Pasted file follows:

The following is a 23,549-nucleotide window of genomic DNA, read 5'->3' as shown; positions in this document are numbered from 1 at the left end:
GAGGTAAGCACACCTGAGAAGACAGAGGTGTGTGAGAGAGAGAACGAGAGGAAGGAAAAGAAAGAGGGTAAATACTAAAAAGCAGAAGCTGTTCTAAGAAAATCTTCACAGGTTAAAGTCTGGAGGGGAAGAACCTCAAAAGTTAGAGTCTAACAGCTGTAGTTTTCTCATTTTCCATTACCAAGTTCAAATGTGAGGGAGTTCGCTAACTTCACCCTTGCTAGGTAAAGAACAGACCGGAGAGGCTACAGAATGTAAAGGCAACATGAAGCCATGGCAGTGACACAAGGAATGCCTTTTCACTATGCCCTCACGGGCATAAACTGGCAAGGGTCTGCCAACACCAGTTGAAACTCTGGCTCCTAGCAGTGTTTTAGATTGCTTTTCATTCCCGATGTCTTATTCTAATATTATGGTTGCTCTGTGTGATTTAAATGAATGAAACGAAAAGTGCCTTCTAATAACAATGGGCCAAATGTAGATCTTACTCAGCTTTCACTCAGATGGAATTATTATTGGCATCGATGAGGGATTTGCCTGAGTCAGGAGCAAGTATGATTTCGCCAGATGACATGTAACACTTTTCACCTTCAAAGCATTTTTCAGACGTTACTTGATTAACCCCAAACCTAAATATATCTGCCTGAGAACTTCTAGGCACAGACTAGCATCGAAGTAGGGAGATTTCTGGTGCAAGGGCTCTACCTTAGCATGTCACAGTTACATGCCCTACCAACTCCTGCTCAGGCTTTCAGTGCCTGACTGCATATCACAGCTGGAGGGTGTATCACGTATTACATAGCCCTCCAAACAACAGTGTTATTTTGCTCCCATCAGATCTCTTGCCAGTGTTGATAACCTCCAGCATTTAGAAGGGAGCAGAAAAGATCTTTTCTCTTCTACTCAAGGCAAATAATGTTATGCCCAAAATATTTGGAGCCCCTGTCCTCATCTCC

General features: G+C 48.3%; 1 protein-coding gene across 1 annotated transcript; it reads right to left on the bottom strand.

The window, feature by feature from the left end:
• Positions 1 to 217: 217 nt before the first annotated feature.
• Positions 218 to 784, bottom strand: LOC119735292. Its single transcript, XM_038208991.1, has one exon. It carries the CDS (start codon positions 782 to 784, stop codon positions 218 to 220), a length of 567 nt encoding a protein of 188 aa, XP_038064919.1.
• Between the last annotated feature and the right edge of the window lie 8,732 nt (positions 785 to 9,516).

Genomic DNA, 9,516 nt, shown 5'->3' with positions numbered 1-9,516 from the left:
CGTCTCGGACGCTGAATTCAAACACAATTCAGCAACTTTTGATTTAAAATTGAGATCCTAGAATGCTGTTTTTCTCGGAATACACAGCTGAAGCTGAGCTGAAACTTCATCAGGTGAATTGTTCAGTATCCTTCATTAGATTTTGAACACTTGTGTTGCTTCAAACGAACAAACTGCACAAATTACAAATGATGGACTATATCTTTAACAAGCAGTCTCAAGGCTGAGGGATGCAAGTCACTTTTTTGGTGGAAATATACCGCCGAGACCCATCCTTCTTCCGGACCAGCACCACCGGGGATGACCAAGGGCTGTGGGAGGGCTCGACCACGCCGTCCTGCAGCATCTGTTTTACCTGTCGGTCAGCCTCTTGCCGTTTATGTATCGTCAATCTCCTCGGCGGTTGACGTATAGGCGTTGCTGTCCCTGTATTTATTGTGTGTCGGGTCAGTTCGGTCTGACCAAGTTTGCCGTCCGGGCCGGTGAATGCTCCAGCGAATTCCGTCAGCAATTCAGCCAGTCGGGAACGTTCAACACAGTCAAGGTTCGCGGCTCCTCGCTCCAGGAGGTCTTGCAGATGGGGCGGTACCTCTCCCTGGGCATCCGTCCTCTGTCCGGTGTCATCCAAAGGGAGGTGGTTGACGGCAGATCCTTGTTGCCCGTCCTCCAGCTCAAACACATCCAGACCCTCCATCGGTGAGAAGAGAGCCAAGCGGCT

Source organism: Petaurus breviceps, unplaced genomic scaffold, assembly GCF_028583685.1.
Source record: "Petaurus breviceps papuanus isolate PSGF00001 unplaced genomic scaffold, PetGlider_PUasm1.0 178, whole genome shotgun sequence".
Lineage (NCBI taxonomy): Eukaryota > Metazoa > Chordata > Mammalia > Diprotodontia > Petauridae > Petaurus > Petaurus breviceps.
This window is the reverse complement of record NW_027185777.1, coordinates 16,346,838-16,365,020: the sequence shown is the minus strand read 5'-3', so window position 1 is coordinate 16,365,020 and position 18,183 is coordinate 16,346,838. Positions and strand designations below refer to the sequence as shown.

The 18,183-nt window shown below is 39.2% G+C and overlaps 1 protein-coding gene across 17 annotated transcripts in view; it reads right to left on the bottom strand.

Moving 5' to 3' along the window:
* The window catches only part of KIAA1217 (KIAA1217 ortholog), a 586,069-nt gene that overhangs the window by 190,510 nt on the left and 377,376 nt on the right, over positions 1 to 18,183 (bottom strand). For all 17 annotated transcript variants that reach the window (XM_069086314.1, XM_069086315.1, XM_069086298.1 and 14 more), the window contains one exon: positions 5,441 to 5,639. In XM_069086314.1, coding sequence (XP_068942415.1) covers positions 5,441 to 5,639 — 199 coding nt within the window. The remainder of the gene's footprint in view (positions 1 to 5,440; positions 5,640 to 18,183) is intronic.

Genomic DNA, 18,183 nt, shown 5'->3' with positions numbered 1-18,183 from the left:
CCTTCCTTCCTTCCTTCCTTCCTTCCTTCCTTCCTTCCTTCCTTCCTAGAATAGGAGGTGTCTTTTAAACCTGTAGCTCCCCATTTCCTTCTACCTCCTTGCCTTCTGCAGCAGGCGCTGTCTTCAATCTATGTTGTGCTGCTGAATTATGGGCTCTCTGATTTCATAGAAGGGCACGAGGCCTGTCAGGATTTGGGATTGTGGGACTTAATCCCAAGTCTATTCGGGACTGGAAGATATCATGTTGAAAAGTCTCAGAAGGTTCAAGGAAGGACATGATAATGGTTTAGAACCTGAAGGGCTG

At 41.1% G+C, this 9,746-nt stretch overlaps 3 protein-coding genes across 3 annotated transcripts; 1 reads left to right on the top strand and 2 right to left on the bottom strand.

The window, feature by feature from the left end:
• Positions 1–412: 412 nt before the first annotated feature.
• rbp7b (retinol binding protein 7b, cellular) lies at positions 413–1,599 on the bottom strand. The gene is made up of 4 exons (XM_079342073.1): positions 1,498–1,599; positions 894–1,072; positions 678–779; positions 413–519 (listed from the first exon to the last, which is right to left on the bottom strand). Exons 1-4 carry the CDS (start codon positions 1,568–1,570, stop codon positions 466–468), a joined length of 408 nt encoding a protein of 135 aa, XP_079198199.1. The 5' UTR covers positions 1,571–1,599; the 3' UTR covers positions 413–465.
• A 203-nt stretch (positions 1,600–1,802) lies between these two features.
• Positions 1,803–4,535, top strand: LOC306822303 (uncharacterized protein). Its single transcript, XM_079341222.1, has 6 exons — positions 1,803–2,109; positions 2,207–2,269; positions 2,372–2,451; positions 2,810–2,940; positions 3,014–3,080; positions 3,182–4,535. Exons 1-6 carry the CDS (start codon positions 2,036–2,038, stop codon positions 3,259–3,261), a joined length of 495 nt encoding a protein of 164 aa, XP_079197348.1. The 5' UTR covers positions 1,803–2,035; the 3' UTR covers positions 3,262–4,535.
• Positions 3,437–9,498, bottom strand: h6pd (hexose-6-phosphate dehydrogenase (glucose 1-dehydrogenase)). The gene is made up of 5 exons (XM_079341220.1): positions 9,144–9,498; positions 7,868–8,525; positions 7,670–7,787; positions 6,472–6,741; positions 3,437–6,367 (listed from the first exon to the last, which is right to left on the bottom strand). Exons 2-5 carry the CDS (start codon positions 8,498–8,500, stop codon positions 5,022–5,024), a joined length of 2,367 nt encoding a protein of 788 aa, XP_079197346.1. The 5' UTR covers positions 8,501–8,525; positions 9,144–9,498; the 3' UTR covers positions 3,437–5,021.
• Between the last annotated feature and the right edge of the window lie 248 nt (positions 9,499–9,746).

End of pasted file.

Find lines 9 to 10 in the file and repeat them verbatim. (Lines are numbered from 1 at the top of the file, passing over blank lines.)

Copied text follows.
CGTCTCGGACGCTGAATTCAAACACAATTCAGCAACTTTTGATTTAAAATTGAGATCCTAGAATGCTGTTTTTCTCGGAATACACAGCTGAAGCTGAGCTGAAACTTCATCAGGTGAATTGTTCAGTATCCTTCATTAGATTTTGAACACTTGTGTTGCTTCAAACGAACAAACTGCACAAATTACAAATGATGGACTATATCTTTAACAAGCAGTCTCAAGGCTGAGGGATGCAAGTCACTTTTTTGGTGGAAATATACCGCCGAGACCCATCCTTCTTCCGGACCAGCACCACCGGGGATGACCAAGGGCTGTGGGAGGGCTCGACCACGCCGTCCTGCAGCATCTGTTTTACCTGTCGGTCAGCCTCTTGCCGTTTATGTATCGTCAATCTCCTCGGCGGTTGACGTATAGGCGTTGCTGTCCCTGTATTTATTGTGTGTCGGGTCAGTTCGGTCTGACCAAGTTTGCCGTCCGGGCCGGTGAATGCTCCAGCGAATTCCGTCAGCAATTCAGCCAGTCGGGAACGTTCAACACAGTCAAGGTTCGCGGCTCCTCGCTCCAGGAGGTCTTGCAGATGGGGCGGTACCTCTCCCTGGGCATCCGTCCTCTGTCCGGTGTCATCCAAAGGGAGGTGGTTGACGGCAGATCCTTGTTGCCCGTCCTCCAGCTCAAACACATCCAGACCCTCCATCGGTGAGAAGAGAGCCAAGCGGCT

Source organism: Petaurus breviceps, unplaced genomic scaffold, assembly GCF_028583685.1.